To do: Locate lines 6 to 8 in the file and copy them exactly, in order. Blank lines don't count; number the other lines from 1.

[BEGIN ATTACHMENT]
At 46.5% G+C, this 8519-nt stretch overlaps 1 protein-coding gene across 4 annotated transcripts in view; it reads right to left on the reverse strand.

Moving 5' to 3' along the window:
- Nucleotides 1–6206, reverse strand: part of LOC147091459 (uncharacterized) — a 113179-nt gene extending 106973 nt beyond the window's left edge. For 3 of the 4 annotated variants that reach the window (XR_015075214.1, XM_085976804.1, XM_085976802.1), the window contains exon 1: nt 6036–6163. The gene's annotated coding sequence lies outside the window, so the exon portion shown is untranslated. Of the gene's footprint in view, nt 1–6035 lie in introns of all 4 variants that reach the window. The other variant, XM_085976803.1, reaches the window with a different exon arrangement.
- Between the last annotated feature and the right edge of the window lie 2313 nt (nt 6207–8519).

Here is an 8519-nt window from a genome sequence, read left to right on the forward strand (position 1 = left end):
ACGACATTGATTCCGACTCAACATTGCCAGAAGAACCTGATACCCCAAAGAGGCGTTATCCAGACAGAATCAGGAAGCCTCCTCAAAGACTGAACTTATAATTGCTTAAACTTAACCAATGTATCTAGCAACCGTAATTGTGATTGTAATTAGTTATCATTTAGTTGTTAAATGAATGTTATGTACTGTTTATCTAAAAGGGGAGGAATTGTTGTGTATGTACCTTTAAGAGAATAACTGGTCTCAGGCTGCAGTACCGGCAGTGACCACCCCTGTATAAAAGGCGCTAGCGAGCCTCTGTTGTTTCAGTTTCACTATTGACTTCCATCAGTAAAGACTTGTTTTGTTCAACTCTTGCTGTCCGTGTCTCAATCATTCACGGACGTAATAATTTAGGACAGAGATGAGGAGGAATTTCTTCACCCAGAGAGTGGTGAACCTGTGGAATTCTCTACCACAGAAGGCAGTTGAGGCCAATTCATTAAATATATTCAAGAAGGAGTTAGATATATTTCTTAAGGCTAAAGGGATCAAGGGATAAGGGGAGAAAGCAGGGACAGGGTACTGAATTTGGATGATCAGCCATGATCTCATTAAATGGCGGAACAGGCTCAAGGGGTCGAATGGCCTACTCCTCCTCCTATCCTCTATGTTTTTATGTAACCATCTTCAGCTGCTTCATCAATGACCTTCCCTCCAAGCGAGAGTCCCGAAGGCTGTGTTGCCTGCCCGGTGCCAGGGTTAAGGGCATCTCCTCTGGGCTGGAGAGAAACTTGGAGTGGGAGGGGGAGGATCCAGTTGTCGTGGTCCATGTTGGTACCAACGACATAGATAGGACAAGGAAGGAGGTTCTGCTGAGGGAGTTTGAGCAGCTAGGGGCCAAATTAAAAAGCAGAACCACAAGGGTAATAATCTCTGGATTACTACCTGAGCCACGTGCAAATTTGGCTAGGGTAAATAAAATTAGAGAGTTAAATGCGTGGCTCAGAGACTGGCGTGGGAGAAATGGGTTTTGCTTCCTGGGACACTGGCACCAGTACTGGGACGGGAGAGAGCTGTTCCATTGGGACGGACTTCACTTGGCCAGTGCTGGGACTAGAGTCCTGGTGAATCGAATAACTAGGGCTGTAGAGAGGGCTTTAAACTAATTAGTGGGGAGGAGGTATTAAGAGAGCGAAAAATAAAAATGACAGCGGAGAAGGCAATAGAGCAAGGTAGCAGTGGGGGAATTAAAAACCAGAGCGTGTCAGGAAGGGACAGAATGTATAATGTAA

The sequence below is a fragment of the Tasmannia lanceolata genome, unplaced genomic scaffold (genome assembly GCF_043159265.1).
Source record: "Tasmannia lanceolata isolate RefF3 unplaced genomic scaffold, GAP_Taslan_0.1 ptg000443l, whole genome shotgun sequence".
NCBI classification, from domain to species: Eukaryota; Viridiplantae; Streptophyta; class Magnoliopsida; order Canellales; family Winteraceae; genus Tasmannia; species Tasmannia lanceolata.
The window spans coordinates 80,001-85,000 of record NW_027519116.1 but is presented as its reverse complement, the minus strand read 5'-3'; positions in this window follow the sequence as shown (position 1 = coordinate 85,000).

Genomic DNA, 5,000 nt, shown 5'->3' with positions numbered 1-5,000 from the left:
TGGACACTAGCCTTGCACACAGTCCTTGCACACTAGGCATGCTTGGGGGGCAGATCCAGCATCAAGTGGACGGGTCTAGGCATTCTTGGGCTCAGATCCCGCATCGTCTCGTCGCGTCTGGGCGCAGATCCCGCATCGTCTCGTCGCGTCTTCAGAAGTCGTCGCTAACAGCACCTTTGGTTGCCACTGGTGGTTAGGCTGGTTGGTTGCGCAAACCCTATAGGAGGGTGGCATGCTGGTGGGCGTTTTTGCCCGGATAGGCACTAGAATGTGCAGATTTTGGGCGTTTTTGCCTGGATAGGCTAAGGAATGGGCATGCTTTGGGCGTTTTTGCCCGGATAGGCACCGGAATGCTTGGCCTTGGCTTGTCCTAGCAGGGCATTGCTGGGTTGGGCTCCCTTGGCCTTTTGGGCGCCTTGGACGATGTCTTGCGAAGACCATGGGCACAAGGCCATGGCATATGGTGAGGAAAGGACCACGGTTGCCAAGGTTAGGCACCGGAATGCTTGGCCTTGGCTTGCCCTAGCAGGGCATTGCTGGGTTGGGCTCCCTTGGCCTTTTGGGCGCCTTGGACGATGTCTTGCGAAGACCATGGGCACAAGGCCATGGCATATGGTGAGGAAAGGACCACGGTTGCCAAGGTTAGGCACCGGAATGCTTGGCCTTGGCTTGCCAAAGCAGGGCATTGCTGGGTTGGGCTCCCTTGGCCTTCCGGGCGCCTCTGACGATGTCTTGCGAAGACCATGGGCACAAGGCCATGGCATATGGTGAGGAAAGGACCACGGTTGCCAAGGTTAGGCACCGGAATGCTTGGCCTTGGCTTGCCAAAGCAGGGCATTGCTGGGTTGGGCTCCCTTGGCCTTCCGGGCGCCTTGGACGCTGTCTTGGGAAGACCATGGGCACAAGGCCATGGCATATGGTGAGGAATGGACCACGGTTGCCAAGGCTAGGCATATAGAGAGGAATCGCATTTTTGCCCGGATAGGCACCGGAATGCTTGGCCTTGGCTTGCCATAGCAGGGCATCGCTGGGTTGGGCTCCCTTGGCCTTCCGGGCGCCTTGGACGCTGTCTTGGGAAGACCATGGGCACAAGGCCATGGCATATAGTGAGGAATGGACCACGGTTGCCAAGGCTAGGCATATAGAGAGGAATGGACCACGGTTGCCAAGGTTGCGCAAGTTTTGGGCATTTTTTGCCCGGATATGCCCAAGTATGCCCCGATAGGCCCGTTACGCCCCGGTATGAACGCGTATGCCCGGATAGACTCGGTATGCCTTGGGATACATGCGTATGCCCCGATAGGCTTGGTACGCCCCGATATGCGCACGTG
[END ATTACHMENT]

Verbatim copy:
ACGACATTGATTCCGACTCAACATTGCCAGAAGAACCTGATACCCCAAAGAGGCGTTATCCAGACAGAATCAGGAAGCCTCCTCAAAGACTGAACTTATAATTGCTTAAACTTAACCAATGTATCTAGCAACCGTAATTGTGATTGTAATTAGTTATCATTTAGTTGTTAAATGAATGTTATGTACTGTTTATCTAAAAGGGGAGGAATTGTTGTGTATGTACCTTTAAGAGAATAACTGGTCTCAGGCTGCAGTACCGGCAGTGACCACCCCTGTATAAAAGGCGCTAGCGAGCCTCTGTTGTTTCAGTTTCACTATTGACTTCCATCAGTAAAGACTTGTTTTGTTCAACTCTTGCTGTCCGTGTCTCAATCATTCACGGACGTAATAATTTAGGACAGAGATGAGGAGGAATTTCTTCACCCAGAGAGTGGTGAACCTGTGGAATTCTCTACCACAGAAGGCAGTTGAGGCCAATTCATTAAATATATTCAAGAAGGAGTTAGATATATTTCTTAAGGCTAAAGGGATCAAGGGATAAGGGGAGAAAGCAGGGACAGGGTACTGAATTTGGATGATCAGCCATGATCTCATTAAATGGCGGAACAGGCTCAAGGGGTCGAATGGCCTACTCCTCCTCCTATCCTCTATGTTTTTATGTAACCATCTTCAGCTGCTTCATCAATGACCTTCCCTCCAAGCGAGAGTCCCGAAGGCTGTGTTGCCTGCCCGGTGCCAGGGTTAAGGGCATCTCCTCTGGGCTGGAGAGAAACTTGGAGTGGGAGGGGGAGGATCCAGTTGTCGTGGTCCATGTTGGTACCAACGACATAGATAGGACAAGGAAGGAGGTTCTGCTGAGGGAGTTTGAGCAGCTAGGGGCCAAATTAAAAAGCAGAACCACAAGGGTAATAATCTCTGGATTACTACCTGAGCCACGTGCAAATTTGGCTAGGGTAAATAAAATTAGAGAGTTAAATGCGTGGCTCAGAGACTGGCGTGGGAGAAATGGGTTTTGCTTCCTGGGACACTGGCACCAGTACTGGGACGGGAGAGAGCTGTTCCATTGGGACGGACTTCACTTGGCCAGTGCTGGGACTAGAGTCCTGGTGAATCGAATAACTAGGGCTGTAGAGAGGGCTTTAAACTAATTAGTGGGGAGGAGGTATTAAGAGAGCGAAAAATAAAAATGACAGCGGAGAAGGCAATAGAGCAAGGTAGCAGTGGGGGAATTAAAAACCAGAGCGTGTCAGGAAGGGACAGAATGTATAATGTAA

The sequence below is a fragment of the Tasmannia lanceolata genome, unplaced genomic scaffold (genome assembly GCF_043159265.1).
Source record: "Tasmannia lanceolata isolate RefF3 unplaced genomic scaffold, GAP_Taslan_0.1 ptg000443l, whole genome shotgun sequence".